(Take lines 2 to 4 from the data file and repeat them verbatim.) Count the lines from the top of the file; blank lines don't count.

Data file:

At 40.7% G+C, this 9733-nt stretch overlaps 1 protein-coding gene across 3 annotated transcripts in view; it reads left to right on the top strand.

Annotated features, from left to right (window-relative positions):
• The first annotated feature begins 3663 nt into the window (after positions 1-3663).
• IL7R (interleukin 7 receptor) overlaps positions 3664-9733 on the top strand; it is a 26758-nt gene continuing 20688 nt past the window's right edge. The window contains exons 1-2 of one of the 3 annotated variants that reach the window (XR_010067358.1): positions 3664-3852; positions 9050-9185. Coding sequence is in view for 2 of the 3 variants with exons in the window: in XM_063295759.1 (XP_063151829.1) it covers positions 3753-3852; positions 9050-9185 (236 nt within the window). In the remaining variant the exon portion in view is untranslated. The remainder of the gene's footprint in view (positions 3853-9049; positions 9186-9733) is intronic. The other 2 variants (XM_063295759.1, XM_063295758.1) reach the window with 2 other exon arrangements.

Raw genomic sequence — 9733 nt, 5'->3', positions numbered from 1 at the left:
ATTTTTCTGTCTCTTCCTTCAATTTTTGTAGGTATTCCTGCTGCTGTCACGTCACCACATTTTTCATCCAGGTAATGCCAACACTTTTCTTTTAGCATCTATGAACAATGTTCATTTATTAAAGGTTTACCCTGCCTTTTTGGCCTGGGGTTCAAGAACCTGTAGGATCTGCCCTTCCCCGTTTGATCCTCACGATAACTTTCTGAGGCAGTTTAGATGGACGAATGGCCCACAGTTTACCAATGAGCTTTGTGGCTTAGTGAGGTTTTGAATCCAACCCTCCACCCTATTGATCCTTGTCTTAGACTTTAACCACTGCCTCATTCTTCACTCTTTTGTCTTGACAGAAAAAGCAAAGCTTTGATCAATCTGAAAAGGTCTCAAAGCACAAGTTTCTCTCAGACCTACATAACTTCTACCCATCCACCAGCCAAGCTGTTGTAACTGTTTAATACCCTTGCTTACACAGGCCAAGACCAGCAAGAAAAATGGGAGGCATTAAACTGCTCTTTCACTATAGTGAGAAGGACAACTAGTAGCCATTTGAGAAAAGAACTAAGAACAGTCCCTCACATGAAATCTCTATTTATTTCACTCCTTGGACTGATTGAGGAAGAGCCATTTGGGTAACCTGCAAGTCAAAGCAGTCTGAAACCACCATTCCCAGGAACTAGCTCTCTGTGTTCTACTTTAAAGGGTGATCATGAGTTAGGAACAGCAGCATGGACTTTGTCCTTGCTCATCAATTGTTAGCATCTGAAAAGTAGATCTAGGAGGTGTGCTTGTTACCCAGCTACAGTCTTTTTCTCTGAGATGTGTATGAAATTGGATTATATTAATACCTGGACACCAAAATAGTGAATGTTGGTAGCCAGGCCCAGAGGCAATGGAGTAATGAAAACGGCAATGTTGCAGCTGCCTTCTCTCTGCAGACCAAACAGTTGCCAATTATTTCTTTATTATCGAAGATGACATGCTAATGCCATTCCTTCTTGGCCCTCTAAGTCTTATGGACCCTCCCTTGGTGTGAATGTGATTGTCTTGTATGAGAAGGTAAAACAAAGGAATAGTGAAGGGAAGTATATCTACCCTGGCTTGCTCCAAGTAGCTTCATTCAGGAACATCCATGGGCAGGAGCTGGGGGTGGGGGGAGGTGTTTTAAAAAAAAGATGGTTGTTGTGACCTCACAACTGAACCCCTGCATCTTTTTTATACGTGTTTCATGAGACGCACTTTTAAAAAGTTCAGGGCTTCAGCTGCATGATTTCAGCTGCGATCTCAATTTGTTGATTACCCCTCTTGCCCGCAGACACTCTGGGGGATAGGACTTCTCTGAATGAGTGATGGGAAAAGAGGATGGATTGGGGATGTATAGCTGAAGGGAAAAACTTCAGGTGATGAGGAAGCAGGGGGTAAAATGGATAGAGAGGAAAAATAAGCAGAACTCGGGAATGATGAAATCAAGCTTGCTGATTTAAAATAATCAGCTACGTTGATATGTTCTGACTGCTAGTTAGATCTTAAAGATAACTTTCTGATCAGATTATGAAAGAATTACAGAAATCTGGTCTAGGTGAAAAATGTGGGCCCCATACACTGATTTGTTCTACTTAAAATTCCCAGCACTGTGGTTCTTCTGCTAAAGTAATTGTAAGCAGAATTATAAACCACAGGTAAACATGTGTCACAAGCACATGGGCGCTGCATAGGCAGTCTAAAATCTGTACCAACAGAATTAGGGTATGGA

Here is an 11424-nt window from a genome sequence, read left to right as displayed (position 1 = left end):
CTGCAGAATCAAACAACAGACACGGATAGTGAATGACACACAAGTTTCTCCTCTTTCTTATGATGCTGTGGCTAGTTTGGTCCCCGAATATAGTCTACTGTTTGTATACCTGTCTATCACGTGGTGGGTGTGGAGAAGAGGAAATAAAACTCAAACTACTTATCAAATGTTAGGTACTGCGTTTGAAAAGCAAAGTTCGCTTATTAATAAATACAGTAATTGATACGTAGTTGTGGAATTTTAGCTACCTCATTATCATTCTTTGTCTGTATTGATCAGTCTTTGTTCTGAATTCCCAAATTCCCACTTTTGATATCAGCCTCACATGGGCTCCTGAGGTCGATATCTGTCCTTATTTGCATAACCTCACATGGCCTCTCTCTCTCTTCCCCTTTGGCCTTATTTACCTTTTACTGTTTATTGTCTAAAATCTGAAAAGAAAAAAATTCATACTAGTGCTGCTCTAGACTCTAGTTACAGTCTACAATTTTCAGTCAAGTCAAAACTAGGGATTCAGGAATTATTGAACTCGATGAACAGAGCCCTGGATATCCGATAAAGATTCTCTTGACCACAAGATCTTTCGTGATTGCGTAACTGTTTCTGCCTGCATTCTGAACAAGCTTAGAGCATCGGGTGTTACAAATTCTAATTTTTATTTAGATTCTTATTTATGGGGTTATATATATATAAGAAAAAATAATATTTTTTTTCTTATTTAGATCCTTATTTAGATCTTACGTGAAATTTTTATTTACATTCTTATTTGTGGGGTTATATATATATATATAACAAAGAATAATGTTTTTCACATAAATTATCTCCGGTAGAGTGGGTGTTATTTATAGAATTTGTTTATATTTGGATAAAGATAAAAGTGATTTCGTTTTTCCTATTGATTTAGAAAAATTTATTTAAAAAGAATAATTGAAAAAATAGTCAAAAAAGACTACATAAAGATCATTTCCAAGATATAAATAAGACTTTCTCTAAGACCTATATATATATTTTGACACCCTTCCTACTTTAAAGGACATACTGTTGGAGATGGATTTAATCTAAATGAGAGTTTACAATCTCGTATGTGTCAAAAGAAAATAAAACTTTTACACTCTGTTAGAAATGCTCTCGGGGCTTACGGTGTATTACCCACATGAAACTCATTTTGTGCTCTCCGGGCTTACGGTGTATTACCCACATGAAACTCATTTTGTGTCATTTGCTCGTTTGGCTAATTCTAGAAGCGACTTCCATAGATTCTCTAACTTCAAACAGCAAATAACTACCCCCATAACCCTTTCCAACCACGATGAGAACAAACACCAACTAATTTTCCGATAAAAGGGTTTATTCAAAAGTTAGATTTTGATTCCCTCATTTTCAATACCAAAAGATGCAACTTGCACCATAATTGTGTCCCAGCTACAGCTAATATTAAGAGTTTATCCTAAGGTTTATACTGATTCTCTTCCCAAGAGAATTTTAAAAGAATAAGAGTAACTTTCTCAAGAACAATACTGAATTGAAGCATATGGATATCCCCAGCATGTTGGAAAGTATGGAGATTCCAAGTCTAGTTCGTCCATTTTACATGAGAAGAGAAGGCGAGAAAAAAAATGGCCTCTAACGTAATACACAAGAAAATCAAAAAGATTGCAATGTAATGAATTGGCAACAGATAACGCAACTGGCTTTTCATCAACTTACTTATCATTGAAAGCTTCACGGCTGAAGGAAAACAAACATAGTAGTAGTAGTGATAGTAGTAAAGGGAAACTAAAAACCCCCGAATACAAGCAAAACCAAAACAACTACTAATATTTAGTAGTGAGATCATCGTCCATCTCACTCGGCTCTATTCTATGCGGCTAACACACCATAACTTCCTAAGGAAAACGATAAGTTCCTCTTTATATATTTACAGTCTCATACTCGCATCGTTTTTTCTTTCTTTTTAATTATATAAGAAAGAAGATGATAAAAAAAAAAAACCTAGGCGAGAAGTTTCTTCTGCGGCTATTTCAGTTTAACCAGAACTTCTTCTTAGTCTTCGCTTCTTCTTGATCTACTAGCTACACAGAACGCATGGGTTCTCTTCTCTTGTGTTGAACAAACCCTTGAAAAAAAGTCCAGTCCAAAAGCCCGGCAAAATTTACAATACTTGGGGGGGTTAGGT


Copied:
Annotated features, from left to right (window-relative positions):
• The first annotated feature begins 3663 nt into the window (after positions 1-3663).
• IL7R (interleukin 7 receptor) overlaps positions 3664-9733 on the top strand; it is a 26758-nt gene continuing 20688 nt past the window's right edge. The window contains exons 1-2 of one of the 3 annotated variants that reach the window (XR_010067358.1): positions 3664-3852; positions 9050-9185. Coding sequence is in view for 2 of the 3 variants with exons in the window: in XM_063295759.1 (XP_063151829.1) it covers positions 3753-3852; positions 9050-9185 (236 nt within the window). In the remaining variant the exon portion in view is untranslated. The remainder of the gene's footprint in view (positions 3853-9049; positions 9186-9733) is intronic. The other 2 variants (XM_063295759.1, XM_063295758.1) reach the window with 2 other exon arrangements.